When we talk of nationalism and culture today, we should pause to understand what our founding fathers meant by both. The unbridled nationalism being flaunted today may do more harm than good to the idea of an inclusive and peaceful India.

Nationalism Is a Double-Edged Feeling

Ambedkar categorically explained that nationalism is a double-edged feeling because “it is, at once, a feeling of fellowship for one’s own kith and kin and an anti-fellowship feeling for those who are not one’s own kith and kin”. He said:

“It is a feeling of ‘consciousness of kind’, which, on the one hand, binds together those who have it, so strongly that it overrides all differences arising out of economic conflicts or social gradations, and, on the other, severs them from those who are not of their kind. It is a longing not to belong to any other group. This is the essence of what is called a nationality and national feeling.”

This leaves a lot for us to ponder about, if at all we care for his ideas and not merely his charisma to propel our political fortunes.

Nationalism: 'The Dead Faith of the Living'

There was one more attempt by Ambedkar to spell out the contours of nationalism while explaining the position of his newly formed Indian Labour Party (ILP) in the 1930s. Ambedkar very categorically cautioned – and this is extremely relevant today – that he “is not prepared to make a fetish of nationalism”.

He also had a warning for those who want to skew and misuse the past. He said, “Labour [Independent Labour Party] will not allow the ever-expanding spirit of man to be strangled by the hand of the past, which has no meaning for the present and no hope for the future; nor will it allow it to be cramped in a narrow jacket of local particularism.” People who valourise Ambedkar today for their political gains should care to fathom what he really stood for.

Ambedkar cautioned us years ago when he said, “If nationalism means the worship of the ancient past – the discarding of everything that is not local in origin and colour – then Labour cannot accept nationalism as its creed. Labour cannot allow the living faith of the dead to become the dead faith of the living.” For him, nationalism was just a means to an end and not an end in itself. He never perceived it as a sacred creed, as some of us do today.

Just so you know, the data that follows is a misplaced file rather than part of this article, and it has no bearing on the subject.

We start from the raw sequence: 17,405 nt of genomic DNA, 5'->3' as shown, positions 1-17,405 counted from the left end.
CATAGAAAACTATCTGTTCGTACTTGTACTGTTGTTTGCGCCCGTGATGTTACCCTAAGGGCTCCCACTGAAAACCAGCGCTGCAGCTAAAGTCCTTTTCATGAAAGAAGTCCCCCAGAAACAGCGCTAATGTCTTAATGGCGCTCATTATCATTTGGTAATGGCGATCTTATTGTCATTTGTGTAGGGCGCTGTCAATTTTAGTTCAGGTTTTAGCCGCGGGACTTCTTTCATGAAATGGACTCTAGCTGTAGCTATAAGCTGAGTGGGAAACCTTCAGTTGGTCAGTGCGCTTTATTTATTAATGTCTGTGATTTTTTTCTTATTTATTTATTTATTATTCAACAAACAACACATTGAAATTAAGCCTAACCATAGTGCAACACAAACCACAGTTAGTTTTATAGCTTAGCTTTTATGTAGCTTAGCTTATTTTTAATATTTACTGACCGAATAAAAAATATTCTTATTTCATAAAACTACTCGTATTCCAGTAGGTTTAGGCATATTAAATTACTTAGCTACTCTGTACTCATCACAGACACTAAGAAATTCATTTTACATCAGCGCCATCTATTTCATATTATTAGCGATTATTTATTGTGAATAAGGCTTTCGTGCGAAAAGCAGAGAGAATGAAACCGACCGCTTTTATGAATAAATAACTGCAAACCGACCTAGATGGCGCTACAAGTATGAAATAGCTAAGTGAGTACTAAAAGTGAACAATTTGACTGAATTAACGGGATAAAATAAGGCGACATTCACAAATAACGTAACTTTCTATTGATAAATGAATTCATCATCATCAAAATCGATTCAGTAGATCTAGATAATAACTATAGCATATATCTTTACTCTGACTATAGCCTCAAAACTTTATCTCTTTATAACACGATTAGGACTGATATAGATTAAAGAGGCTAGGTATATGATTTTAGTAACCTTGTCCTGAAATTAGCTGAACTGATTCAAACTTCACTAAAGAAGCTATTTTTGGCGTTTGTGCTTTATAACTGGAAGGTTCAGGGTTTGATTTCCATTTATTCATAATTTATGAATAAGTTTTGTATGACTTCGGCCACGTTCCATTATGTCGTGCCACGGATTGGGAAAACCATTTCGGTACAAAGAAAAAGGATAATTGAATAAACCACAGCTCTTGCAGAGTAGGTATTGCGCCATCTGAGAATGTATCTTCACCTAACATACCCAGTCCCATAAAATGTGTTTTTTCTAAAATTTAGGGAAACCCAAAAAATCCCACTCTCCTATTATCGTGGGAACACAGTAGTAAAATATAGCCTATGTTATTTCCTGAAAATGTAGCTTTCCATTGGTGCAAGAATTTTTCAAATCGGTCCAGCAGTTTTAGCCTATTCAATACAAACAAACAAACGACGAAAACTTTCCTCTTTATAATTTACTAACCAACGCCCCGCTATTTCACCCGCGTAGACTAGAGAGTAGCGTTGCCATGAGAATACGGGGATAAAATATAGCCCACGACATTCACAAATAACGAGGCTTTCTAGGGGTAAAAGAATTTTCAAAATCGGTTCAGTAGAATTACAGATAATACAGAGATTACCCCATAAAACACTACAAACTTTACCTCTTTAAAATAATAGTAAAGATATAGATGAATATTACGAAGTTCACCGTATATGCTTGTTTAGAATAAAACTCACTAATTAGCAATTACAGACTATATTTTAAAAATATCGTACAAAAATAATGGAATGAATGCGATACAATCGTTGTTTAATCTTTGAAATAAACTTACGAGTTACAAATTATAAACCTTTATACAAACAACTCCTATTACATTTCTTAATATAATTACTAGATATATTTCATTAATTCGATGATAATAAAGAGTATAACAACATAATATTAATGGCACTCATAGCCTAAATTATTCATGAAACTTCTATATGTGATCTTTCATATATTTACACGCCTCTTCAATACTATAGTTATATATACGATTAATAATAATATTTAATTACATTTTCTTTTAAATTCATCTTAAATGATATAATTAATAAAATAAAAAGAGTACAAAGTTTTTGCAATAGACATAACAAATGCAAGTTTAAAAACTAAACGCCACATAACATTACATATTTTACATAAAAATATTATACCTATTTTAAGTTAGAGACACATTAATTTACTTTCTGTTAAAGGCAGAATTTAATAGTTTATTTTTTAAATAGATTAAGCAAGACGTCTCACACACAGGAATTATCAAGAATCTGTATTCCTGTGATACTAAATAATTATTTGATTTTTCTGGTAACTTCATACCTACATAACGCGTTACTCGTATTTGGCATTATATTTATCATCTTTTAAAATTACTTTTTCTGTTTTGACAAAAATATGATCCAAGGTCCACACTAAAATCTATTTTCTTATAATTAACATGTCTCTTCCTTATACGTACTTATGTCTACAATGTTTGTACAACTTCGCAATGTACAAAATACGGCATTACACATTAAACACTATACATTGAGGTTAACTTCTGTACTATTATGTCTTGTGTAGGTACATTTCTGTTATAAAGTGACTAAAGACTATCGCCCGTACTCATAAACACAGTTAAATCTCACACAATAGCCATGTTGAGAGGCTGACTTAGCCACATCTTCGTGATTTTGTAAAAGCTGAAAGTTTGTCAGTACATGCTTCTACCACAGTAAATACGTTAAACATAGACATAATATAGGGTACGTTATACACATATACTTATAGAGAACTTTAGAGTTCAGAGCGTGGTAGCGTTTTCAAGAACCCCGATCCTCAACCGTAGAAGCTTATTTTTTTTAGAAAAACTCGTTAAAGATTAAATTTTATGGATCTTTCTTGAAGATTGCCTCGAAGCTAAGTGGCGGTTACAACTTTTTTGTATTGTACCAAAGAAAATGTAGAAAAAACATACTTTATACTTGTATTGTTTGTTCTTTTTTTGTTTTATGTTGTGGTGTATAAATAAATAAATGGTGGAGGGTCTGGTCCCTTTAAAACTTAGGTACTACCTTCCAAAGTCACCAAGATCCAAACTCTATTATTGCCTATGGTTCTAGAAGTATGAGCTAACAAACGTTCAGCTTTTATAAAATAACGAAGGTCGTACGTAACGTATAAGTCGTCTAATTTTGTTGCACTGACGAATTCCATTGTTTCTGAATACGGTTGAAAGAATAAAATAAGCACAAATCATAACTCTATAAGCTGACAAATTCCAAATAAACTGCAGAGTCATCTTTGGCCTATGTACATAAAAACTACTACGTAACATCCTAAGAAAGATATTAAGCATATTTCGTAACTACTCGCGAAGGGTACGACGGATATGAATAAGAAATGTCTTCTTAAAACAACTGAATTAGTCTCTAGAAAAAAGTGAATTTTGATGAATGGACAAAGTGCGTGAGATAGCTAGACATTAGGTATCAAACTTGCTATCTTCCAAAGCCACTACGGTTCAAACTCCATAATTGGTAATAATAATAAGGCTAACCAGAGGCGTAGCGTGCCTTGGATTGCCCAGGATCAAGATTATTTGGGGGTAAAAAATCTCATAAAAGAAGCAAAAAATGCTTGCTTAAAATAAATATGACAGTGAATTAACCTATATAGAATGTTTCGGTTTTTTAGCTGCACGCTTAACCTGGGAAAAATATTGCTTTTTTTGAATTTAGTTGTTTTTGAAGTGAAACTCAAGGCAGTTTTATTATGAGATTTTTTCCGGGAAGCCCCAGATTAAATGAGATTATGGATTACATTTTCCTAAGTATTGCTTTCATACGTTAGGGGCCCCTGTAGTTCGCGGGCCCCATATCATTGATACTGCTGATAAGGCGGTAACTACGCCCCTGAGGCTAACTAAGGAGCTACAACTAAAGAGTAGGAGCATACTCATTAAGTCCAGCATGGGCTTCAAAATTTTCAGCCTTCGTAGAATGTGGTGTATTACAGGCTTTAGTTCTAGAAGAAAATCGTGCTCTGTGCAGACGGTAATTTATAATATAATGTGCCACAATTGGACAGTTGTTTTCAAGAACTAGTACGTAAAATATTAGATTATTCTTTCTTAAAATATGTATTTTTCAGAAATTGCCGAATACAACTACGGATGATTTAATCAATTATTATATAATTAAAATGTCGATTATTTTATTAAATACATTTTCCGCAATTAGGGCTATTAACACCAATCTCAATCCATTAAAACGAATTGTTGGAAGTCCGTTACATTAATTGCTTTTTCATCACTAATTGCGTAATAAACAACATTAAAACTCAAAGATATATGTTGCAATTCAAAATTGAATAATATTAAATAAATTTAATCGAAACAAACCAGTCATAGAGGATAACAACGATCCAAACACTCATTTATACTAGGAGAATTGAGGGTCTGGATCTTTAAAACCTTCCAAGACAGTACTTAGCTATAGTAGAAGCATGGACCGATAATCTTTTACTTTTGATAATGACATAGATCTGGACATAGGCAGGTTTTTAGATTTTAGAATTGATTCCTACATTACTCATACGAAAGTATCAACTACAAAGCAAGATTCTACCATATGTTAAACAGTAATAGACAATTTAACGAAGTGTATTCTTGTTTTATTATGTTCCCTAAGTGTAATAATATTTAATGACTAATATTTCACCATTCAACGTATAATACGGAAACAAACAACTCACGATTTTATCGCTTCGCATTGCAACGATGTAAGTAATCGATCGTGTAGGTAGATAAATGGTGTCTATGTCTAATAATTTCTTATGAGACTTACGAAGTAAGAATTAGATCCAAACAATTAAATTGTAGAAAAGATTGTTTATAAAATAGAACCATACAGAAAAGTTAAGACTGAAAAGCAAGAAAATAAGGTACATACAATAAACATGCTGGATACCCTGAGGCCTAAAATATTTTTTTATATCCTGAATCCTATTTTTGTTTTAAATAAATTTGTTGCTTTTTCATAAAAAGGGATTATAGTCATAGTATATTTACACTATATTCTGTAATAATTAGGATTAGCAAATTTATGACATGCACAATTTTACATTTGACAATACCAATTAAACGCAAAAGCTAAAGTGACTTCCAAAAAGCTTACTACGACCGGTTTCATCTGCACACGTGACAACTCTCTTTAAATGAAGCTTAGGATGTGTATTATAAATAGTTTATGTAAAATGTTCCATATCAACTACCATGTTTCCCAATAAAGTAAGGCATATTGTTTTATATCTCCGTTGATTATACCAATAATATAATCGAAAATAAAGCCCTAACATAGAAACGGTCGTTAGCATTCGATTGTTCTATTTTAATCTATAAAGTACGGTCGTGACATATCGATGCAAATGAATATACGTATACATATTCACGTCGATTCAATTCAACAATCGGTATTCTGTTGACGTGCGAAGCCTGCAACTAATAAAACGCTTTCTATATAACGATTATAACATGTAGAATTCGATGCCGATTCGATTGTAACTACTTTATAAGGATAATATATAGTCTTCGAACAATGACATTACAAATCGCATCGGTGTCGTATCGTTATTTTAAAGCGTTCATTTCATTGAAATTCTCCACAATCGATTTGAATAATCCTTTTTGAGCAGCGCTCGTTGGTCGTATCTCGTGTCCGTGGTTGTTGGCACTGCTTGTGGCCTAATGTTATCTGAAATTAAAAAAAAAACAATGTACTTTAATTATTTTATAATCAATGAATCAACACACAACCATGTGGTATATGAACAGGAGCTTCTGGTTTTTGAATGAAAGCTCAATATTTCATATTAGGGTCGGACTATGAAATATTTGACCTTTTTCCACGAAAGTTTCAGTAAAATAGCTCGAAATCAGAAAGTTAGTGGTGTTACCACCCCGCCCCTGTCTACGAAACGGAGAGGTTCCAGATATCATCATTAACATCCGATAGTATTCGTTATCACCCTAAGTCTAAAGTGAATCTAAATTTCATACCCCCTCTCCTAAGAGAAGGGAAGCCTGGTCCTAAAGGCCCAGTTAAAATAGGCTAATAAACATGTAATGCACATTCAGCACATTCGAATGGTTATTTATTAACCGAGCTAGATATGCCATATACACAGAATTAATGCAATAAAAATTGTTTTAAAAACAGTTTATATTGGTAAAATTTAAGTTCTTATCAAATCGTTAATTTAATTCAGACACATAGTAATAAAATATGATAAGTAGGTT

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Ambedkar and Hindutva

Babasaheb Ambedkar, in his book Pakistan, or, The Partition of India, warned, “Indians today are governed by two ideologies. Their political ideal set in the preamble of the Constitution affirms a life of liberty, justice, equality and fraternity, whereas their social ideal embedded in their religion denies it to them.” This affirmation becomes even more pertinent today when all the values he espoused seem to be under severe strain. This prophecy is more evident than ever.

The relationship between Ambedkar's philosophy and Hindutva politics has come into sharp focus during the past few years. Almost every political party swears by him, even though most of his concerns and the ideals he stood for have remained neglected for decades. There is still so much to do to fulfil his dreams and vision for a progressive and equitable India. And this is what is expected from those who are desperately vying with each other today to appropriate Ambedkar.

(S Irfan Habib is a historian of science and modern political history. Till recently, he was Abul Kalam Azad Chair at the National University for Educational Planning and Administration (NUEPA), New Delhi. He tweets @irfhabib. This is an opinion piece. Views expressed are the author’s own. The Quint neither endorses nor is responsible for them.)